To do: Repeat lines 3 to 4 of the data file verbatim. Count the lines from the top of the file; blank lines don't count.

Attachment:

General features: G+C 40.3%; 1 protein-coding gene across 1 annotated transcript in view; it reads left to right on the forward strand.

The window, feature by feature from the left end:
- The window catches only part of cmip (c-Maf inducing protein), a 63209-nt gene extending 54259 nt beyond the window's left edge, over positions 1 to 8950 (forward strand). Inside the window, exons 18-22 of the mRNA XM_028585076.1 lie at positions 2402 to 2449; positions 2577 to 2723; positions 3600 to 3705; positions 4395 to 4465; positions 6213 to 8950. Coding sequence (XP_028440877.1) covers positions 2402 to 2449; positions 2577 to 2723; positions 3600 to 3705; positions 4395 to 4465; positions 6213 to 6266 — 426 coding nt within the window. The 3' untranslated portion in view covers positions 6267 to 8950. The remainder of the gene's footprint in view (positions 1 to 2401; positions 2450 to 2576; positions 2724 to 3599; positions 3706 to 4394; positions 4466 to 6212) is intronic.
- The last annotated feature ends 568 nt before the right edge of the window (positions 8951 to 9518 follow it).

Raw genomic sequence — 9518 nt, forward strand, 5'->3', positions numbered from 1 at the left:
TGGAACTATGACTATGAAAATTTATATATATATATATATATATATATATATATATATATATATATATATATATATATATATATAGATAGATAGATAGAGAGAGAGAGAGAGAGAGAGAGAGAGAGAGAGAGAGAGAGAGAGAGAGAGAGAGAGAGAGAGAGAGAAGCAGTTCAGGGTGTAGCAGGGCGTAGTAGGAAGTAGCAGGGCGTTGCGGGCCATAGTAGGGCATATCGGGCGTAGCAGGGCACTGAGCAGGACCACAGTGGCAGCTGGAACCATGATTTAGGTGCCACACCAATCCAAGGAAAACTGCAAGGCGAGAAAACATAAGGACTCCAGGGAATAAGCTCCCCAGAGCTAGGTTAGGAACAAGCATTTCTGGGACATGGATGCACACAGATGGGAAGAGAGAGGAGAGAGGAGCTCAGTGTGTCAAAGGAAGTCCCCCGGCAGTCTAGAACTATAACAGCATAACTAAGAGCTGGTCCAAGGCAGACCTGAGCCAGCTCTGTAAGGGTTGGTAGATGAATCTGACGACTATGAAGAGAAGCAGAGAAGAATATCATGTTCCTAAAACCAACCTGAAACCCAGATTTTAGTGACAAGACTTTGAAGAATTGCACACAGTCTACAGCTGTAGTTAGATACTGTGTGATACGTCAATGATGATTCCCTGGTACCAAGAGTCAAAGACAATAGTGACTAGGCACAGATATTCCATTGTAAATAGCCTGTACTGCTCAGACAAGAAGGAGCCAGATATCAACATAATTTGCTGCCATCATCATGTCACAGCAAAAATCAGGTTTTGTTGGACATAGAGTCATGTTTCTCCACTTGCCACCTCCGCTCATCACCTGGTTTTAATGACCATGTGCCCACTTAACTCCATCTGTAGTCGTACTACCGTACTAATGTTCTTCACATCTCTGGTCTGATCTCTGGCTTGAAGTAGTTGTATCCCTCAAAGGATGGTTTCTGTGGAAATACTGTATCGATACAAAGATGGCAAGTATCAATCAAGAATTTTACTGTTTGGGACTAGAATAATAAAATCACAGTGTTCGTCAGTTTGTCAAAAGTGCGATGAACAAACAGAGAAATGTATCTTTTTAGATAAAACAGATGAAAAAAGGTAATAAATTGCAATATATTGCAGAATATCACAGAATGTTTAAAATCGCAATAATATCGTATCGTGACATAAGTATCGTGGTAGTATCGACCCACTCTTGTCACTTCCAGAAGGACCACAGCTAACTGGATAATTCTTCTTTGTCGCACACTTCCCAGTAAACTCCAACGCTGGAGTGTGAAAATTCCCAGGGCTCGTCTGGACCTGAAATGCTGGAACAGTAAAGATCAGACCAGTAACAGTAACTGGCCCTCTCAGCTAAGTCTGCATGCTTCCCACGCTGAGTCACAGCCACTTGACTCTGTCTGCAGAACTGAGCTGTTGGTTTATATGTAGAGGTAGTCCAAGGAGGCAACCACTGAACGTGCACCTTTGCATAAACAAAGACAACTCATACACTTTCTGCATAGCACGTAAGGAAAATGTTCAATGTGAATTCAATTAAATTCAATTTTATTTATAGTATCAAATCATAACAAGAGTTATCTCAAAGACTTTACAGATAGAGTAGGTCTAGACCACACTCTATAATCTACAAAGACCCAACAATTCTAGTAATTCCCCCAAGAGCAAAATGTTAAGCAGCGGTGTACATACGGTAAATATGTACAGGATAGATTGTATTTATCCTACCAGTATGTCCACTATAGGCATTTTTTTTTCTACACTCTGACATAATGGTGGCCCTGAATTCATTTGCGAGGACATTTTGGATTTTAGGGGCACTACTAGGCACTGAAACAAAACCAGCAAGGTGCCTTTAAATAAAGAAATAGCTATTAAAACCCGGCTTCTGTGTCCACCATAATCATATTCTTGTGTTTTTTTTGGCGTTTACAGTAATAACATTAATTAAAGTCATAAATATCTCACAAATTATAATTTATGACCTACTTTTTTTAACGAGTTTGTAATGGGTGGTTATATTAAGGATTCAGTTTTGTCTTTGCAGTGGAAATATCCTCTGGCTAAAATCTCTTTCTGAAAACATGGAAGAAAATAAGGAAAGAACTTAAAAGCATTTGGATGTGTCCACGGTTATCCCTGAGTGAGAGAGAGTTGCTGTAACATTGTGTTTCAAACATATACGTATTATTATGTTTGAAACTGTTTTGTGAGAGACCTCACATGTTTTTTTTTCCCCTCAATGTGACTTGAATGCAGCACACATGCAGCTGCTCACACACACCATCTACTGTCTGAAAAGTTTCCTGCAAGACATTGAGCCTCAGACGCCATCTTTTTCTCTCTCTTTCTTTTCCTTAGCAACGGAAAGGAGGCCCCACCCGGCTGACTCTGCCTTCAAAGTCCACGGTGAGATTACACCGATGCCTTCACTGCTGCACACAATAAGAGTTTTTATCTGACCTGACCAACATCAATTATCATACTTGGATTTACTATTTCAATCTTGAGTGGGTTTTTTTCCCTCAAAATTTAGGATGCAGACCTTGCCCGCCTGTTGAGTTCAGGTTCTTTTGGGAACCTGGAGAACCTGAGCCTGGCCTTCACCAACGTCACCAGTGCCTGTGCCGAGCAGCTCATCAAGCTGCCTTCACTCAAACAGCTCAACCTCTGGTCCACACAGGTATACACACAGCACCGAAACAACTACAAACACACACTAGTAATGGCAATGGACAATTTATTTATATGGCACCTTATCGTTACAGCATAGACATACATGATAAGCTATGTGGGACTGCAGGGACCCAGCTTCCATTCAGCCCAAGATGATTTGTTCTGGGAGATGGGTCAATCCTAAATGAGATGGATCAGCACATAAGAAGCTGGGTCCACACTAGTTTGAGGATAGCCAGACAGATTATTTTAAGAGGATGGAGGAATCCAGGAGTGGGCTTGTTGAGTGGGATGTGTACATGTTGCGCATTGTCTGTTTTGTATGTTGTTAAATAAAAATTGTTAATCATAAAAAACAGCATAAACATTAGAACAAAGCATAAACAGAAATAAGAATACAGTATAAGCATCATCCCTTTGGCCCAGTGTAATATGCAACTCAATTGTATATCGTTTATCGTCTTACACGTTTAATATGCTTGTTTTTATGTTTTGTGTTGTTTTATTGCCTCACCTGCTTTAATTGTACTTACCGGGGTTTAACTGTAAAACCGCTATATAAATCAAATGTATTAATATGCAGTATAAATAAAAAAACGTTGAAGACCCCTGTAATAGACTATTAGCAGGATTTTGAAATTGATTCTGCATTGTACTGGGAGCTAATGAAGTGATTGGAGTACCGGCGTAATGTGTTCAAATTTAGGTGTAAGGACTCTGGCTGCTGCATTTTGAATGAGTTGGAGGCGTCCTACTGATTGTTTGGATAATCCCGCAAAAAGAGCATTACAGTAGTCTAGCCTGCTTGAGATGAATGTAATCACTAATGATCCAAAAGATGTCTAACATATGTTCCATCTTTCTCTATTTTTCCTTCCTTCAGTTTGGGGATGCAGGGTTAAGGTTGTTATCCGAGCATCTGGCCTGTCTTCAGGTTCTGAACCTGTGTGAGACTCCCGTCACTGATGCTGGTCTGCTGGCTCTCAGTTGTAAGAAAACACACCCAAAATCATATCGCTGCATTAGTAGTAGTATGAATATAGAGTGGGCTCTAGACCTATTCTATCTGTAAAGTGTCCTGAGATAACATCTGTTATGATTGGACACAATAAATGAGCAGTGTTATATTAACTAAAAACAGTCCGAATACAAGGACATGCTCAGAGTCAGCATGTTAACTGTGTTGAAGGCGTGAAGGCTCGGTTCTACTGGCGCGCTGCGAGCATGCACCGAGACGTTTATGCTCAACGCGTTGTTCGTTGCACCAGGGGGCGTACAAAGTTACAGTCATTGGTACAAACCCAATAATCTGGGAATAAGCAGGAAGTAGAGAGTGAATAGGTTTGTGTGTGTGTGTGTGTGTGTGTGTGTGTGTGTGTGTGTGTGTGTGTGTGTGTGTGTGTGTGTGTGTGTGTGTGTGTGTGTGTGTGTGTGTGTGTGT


- The window catches only part of cmip (c-Maf inducing protein), a 63209-nt gene extending 54259 nt beyond the window's left edge, over positions 1 to 8950 (forward strand). Inside the window, exons 18-22 of the mRNA XM_028585076.1 lie at positions 2402 to 2449; positions 2577 to 2723; positions 3600 to 3705; positions 4395 to 4465; positions 6213 to 8950. Coding sequence (XP_028440877.1) covers positions 2402 to 2449; positions 2577 to 2723; positions 3600 to 3705; positions 4395 to 4465; positions 6213 to 6266 — 426 coding nt within the window. The 3' untranslated portion in view covers positions 6267 to 8950. The remainder of the gene's footprint in view (positions 1 to 2401; positions 2450 to 2576; positions 2724 to 3599; positions 3706 to 4394; positions 4466 to 6212) is intronic.
- The last annotated feature ends 568 nt before the right edge of the window (positions 8951 to 9518 follow it).